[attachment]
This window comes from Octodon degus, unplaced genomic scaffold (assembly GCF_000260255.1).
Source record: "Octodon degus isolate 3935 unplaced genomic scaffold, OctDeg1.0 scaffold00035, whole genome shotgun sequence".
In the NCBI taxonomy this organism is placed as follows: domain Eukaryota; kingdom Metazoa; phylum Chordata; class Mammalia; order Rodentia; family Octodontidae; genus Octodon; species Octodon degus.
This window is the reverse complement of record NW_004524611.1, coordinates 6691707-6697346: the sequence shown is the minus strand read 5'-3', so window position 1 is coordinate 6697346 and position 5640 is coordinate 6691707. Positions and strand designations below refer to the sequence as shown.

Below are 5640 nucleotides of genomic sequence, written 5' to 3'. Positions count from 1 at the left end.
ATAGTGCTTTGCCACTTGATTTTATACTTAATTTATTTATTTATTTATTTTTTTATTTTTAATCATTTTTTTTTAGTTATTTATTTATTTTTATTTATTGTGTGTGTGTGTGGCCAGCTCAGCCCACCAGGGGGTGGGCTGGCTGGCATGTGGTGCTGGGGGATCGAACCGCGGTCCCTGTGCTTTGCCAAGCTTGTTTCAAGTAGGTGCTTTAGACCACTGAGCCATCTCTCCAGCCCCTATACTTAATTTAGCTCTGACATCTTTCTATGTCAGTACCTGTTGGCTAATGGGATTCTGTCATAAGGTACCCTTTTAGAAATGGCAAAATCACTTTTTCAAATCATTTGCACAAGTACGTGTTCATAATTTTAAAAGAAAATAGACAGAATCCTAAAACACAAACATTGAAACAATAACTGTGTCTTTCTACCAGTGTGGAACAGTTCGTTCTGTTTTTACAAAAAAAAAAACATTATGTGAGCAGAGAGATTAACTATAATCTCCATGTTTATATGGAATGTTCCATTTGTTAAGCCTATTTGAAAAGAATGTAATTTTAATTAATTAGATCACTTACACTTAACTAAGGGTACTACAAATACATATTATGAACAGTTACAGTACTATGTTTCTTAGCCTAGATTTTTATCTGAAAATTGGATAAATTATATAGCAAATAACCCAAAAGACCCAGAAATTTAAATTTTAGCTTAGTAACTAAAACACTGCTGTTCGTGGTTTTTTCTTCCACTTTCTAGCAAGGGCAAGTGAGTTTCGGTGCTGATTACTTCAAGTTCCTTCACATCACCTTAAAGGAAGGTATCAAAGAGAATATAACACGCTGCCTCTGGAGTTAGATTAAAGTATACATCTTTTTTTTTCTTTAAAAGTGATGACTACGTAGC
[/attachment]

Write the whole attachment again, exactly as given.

This window comes from Octodon degus, unplaced genomic scaffold (assembly GCF_000260255.1).
Source record: "Octodon degus isolate 3935 unplaced genomic scaffold, OctDeg1.0 scaffold00035, whole genome shotgun sequence".
In the NCBI taxonomy this organism is placed as follows: domain Eukaryota; kingdom Metazoa; phylum Chordata; class Mammalia; order Rodentia; family Octodontidae; genus Octodon; species Octodon degus.
This window is the reverse complement of record NW_004524611.1, coordinates 6691707-6697346: the sequence shown is the minus strand read 5'-3', so window position 1 is coordinate 6697346 and position 5640 is coordinate 6691707. Positions and strand designations below refer to the sequence as shown.

Below are 5640 nucleotides of genomic sequence, written 5' to 3'. Positions count from 1 at the left end.
ATAGTGCTTTGCCACTTGATTTTATACTTAATTTATTTATTTATTTATTTTTTTATTTTTAATCATTTTTTTTTAGTTATTTATTTATTTTTATTTATTGTGTGTGTGTGTGGCCAGCTCAGCCCACCAGGGGGTGGGCTGGCTGGCATGTGGTGCTGGGGGATCGAACCGCGGTCCCTGTGCTTTGCCAAGCTTGTTTCAAGTAGGTGCTTTAGACCACTGAGCCATCTCTCCAGCCCCTATACTTAATTTAGCTCTGACATCTTTCTATGTCAGTACCTGTTGGCTAATGGGATTCTGTCATAAGGTACCCTTTTAGAAATGGCAAAATCACTTTTTCAAATCATTTGCACAAGTACGTGTTCATAATTTTAAAAGAAAATAGACAGAATCCTAAAACACAAACATTGAAACAATAACTGTGTCTTTCTACCAGTGTGGAACAGTTCGTTCTGTTTTTACAAAAAAAAAAACATTATGTGAGCAGAGAGATTAACTATAATCTCCATGTTTATATGGAATGTTCCATTTGTTAAGCCTATTTGAAAAGAATGTAATTTTAATTAATTAGATCACTTACACTTAACTAAGGGTACTACAAATACATATTATGAACAGTTACAGTACTATGTTTCTTAGCCTAGATTTTTATCTGAAAATTGGATAAATTATATAGCAAATAACCCAAAAGACCCAGAAATTTAAATTTTAGCTTAGTAACTAAAACACTGCTGTTCGTGGTTTTTTCTTCCACTTTCTAGCAAGGGCAAGTGAGTTTCGGTGCTGATTACTTCAAGTTCCTTCACATCACCTTAAAGGAAGGTATCAAAGAGAATATAACACGCTGCCTCTGGAGTTAGATTAAAGTATACATCTTTTTTTTTCTTTAAAAGTGATGACTACGTAGC